On February 3, 2010, LaHood was criticized for advice he was asked to give while testifying before a congressional committee regarding Toyota's recall of 2.3 million vehicles due to sudden acceleration, wherein he suggested Toyota owners stop driving their cars. LaHood qualified his statement within an hour and a half of his testimony, spelling out that he meant "owners of any recalled Toyota models (should) contact their local dealer and get their vehicles fixed as soon as possible."[22]

Ray LaHood is a supporter of airline passenger rights to facilities, food and water during lengthy on-aircraft delays.[23] He is also a strong proponent of high-speed rail, saying "This is what the American people want. If you build it, they will come."[24]

LaHood announced his plans to step down as transportation secretary at the end of Obama's first term in 2013. He did not seek any public office after that, and instead entered the private sector.[25]

On December 6, 2011, Secretary LaHood accepted the resignation of FAA Administrator Randy Babbitt, who was charged with drunk driving near his Washington home. In February 2013 LaHood lamented the amount of infrastructure spending that was approved by Congress during his tenure at the Department of Transportation. "America is one big pothole right now," LaHood said in an interview on "The Diane Rehm Show" on National Public Radio.[26] He went on to mention that Congress passed a $105 billion surface transportation bill last year, but he lamented the fact that the measure only provided appropriations for road and transit projects until 2014. "Congress passed a two-year bill. Ordinarily they would pass a five year bill," he said. "It was only a two-year bill because they couldn't find enough money to fund a five-year bill."

On January 29, 2013, Secretary LaHood announced he would resign as the Secretary of the Department of Transportation upon the confirmation of his successor by the United States Senate. President Obama nominated the incumbent mayor of Charlotte, North Carolina, Mr. Anthony Foxx, to the U.S. Senate to succeed Secretary LaHood, and Foxx was subsequently confirmed and took office.

A Wednesday evening, July 9, 2014 online news story article release, from the day's Chicago Tribune online edition, written by Tribune reporter Jon Hilkevitch, stated that Chicago's Democratic mayor, Rahm Emanuel, had asked Secretary LaHood to chair a search committee to select the next Chicago aviation commissioner. The current officeholder, Rosemarie Andolino, a Richard M. Daley appointee, from the area and with no prior aviation experience, has chosen to resign the $187,000-a-year position in October 2014 to pursue an aviation position in the private sector. Previous officeholders drawn from a larger search area who did have experience clashed with Mayor Daley and didn't last long; the current search committee, whose other task force members will soon be named, will conduct a national search for an experienced impartial candidate who will work for Chicago (and who recognizes the importance of O'Hare Airport and the other airports' welfare for the city), and who will work smoothly with city and state and federal officials, the city council, and the mayor. Mayor Emanuel, who as Mayor and as a former White House Chief of Staff for President Barack Obama, and before those offices, as a U.S. Representative from the Chicago area (including a stint as Chairman of the House Democratic Caucus), knows and admires (and is a close friend of) Secretary LaHood (who is respected, like his Congressional predecessor Bob Michel, for his bipartisanship and across-the-aisle friendships and outreach efforts), also chose Secretary LaHood because of his Cabinet-based and Congressional expertise with transportation and aviation matters.[27]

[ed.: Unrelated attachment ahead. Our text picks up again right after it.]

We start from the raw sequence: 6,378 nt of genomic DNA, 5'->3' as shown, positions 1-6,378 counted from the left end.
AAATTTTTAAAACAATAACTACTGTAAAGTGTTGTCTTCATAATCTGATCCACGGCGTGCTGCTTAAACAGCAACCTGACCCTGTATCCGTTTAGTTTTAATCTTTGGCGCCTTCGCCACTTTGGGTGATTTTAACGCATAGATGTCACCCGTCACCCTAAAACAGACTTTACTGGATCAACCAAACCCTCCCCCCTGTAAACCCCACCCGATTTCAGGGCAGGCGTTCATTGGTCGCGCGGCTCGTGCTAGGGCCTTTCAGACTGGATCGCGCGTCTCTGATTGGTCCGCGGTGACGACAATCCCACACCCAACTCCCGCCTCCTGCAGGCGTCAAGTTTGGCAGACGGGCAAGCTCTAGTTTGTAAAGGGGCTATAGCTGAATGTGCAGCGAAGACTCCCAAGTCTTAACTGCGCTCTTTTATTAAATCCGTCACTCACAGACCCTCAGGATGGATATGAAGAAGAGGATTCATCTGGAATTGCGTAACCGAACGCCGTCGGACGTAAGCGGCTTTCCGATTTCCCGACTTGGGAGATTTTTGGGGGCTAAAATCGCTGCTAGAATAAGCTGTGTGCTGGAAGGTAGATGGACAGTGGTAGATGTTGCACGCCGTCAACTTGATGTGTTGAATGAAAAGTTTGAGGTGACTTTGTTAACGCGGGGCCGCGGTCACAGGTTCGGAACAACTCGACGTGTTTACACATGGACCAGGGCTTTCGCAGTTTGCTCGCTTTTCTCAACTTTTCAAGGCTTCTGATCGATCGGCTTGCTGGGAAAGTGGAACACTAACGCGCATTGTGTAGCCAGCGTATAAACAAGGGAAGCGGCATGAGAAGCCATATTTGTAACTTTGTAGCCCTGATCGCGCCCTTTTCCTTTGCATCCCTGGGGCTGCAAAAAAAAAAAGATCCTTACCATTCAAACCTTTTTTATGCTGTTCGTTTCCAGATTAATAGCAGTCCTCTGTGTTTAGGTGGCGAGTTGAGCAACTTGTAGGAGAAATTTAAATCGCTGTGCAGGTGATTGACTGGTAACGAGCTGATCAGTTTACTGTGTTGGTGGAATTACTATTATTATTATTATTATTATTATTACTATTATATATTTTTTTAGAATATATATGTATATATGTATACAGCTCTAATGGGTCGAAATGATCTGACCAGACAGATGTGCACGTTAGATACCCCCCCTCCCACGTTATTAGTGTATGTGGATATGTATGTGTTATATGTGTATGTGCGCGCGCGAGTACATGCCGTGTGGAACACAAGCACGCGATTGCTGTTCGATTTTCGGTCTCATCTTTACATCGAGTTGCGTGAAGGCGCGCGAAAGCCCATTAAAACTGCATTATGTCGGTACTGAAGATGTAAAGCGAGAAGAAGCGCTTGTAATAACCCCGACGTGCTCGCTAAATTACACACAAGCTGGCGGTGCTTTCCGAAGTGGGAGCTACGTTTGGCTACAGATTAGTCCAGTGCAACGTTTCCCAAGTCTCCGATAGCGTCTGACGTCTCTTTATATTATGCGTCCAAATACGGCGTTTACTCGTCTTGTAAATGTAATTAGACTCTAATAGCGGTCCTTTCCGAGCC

Honors[edit]

In May of 2013, Illinois State Representative Jehan Gordon-Booth, who, like LaHood did in the U.S. Congress, represents a central Illinois district, introduced legislation in the Illinois House of Representatives Rules Committee (House Joint Resolution 35) that, if passed by the state House and Senate and signed by Governor Pat Quinn, would rename a 6-mile stretch of Interstate 74 from the Murray Baker Bridge (over the Illinois River between Tazewell and Peoria Counties) to the Sterling Avenue exit as the Ray LaHood Highway. That section corresponds to much of what was contained in the major multi-year revision that was the Upgrade 74 project in the last decade (the 2000s) that LaHood had backed in the later years of his tenure in the U.S. House.[28]

Also that month, in recognition of his Congressional and Cabinet service as he neared his last days in office, a portrait of him (with a bust of Abraham Lincoln's head in the background- LaHood represented his 18th Illinois Congressional District and named the headquarters of his agency after him) by Simmie Knox- who did portraits of President and Hillary Clinton- was unveiled and dedicated at the Abraham Lincoln U.S. Department of Transportation Building in Washington, D.C. in the presence of LaHood's family, U.S. Merchant Marines, Shaun Donovan (Secretary of the U.S. Department of Housing and Urban Development), and Janet Napolitano (Secretary of the U.S. Department of Homeland Security), as well as his predecessor in Congress in Illinois's 18th District, former U.S. House Minority Leader Robert Michel.[29]

Electoral history[edit]

Ray LaHood's congressional seat, Illinois's 18th congressional district, has been Republican since 1939.

Illinois's 18th congressional district: Results 1994–2006[30]
Year Democrat Votes Pct Republican Votes Pct
1994 G. Douglas Stephens 78,332 39% Ray LaHood 119,838 60% *
1996 Mike Curran 98,413 41% Ray LaHood 143,110 59%
1998 (no candidate) Ray LaHood 158,175 100% *
2000 Joyce Harant 85,317 33% Ray LaHood 173,706 67%
2002 (no candidate) Ray LaHood 192,567 100%
2004 Steve Waterworth 91,548 30% Ray LaHood 216,047 70%